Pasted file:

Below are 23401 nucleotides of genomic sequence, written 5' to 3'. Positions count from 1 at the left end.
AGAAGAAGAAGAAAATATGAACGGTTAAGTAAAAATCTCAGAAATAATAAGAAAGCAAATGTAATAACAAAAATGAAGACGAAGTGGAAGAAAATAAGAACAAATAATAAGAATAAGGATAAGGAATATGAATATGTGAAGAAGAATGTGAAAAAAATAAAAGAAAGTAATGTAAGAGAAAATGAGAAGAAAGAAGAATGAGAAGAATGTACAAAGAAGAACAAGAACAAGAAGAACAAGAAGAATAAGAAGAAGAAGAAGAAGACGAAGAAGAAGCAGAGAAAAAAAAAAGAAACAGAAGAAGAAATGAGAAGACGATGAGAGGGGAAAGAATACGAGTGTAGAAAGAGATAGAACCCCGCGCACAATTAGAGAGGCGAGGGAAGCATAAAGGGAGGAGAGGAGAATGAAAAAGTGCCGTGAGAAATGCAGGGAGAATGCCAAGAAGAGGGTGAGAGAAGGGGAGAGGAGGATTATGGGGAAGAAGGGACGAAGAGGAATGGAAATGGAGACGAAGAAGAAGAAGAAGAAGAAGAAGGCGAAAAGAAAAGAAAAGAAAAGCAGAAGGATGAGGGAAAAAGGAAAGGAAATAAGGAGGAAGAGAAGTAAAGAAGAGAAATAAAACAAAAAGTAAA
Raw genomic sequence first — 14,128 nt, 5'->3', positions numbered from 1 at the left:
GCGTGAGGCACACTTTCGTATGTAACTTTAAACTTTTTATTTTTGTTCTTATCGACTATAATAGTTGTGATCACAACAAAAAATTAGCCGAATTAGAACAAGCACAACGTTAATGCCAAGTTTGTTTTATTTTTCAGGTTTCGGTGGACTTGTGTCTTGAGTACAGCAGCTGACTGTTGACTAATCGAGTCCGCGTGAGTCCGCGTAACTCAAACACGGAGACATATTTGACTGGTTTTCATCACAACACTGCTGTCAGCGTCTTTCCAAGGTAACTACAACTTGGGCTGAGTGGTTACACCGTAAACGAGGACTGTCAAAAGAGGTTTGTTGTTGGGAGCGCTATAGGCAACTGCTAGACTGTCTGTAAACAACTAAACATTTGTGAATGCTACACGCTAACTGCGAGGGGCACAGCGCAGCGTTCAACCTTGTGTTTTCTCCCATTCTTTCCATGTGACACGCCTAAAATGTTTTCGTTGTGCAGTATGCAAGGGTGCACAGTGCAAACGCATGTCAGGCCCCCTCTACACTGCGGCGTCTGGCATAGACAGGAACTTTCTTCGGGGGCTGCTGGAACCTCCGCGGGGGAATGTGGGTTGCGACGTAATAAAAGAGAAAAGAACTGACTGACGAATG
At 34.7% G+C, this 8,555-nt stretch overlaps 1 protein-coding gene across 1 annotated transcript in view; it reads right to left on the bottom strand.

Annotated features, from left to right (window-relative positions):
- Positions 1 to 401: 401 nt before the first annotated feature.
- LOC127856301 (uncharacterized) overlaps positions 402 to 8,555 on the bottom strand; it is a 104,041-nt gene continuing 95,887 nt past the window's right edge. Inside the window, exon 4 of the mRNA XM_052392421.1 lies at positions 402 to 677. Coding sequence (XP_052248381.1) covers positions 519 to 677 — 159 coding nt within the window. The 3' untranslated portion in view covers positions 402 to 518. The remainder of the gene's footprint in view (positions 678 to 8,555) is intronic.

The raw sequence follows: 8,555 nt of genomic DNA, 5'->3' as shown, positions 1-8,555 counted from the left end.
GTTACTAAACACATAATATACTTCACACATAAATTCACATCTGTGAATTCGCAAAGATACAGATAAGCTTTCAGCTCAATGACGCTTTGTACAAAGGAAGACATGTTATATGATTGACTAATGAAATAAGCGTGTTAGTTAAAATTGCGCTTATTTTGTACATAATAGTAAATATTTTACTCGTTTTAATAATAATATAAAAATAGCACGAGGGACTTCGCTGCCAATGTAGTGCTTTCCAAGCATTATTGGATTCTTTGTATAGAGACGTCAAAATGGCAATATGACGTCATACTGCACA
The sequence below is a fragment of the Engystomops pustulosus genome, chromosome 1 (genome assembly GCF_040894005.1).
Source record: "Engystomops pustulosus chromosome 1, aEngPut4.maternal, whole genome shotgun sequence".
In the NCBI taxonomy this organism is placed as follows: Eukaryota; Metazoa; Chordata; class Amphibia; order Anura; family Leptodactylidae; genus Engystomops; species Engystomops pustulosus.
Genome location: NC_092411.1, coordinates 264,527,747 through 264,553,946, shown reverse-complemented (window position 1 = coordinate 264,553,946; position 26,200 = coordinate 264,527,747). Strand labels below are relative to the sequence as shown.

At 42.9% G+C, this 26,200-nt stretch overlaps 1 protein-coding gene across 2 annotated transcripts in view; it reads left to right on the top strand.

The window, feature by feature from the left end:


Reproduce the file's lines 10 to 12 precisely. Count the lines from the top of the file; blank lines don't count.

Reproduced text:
GTTACTAAACACATAATATACTTCACACATAAATTCACATCTGTGAATTCGCAAAGATACAGATAAGCTTTCAGCTCAATGACGCTTTGTACAAAGGAAGACATGTTATATGATTGACTAATGAAATAAGCGTGTTAGTTAAAATTGCGCTTATTTTGTACATAATAGTAAATATTTTACTCGTTTTAATAATAATATAAAAATAGCACGAGGGACTTCGCTGCCAATGTAGTGCTTTCCAAGCATTATTGGATTCTTTGTATAGAGACGTCAAAATGGCAATATGACGTCATACTGCACA
The sequence below is a fragment of the Engystomops pustulosus genome, chromosome 1 (genome assembly GCF_040894005.1).
Source record: "Engystomops pustulosus chromosome 1, aEngPut4.maternal, whole genome shotgun sequence".